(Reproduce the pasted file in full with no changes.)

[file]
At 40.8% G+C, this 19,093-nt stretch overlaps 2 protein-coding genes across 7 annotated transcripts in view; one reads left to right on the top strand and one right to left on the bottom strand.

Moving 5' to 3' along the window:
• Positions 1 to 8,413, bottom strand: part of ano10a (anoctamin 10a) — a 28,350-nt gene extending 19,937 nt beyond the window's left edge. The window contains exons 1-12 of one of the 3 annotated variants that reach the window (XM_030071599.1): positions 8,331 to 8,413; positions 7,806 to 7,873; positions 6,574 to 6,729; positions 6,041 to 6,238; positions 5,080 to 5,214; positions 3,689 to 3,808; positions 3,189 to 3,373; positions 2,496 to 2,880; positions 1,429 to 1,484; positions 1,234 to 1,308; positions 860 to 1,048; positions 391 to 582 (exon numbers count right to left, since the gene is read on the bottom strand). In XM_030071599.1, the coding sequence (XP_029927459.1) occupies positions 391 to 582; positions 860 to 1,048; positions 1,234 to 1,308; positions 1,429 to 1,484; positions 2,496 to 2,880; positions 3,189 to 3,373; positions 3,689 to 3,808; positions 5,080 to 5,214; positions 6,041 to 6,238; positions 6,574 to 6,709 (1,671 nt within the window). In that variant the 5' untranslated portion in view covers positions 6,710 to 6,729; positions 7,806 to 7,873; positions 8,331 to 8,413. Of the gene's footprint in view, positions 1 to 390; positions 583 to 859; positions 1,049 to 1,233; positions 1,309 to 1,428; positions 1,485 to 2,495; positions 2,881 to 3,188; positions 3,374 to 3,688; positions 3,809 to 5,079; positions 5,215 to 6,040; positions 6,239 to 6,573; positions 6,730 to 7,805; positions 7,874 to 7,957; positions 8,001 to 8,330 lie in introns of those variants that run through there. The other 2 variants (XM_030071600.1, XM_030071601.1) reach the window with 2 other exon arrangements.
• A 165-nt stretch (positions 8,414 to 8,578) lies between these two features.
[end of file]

At 40.8% G+C, this 19,093-nt stretch overlaps 2 protein-coding genes across 7 annotated transcripts in view; one reads left to right on the top strand and one right to left on the bottom strand.

Moving 5' to 3' along the window:
• Positions 1 to 8,413, bottom strand: part of ano10a (anoctamin 10a) — a 28,350-nt gene extending 19,937 nt beyond the window's left edge. The window contains exons 1-12 of one of the 3 annotated variants that reach the window (XM_030071599.1): positions 8,331 to 8,413; positions 7,806 to 7,873; positions 6,574 to 6,729; positions 6,041 to 6,238; positions 5,080 to 5,214; positions 3,689 to 3,808; positions 3,189 to 3,373; positions 2,496 to 2,880; positions 1,429 to 1,484; positions 1,234 to 1,308; positions 860 to 1,048; positions 391 to 582 (exon numbers count right to left, since the gene is read on the bottom strand). In XM_030071599.1, the coding sequence (XP_029927459.1) occupies positions 391 to 582; positions 860 to 1,048; positions 1,234 to 1,308; positions 1,429 to 1,484; positions 2,496 to 2,880; positions 3,189 to 3,373; positions 3,689 to 3,808; positions 5,080 to 5,214; positions 6,041 to 6,238; positions 6,574 to 6,709 (1,671 nt within the window). In that variant the 5' untranslated portion in view covers positions 6,710 to 6,729; positions 7,806 to 7,873; positions 8,331 to 8,413. Of the gene's footprint in view, positions 1 to 390; positions 583 to 859; positions 1,049 to 1,233; positions 1,309 to 1,428; positions 1,485 to 2,495; positions 2,881 to 3,188; positions 3,374 to 3,688; positions 3,809 to 5,079; positions 5,215 to 6,040; positions 6,239 to 6,573; positions 6,730 to 7,805; positions 7,874 to 7,957; positions 8,001 to 8,330 lie in introns of those variants that run through there. The other 2 variants (XM_030071600.1, XM_030071601.1) reach the window with 2 other exon arrangements.
• A 165-nt stretch (positions 8,414 to 8,578) lies between these two features.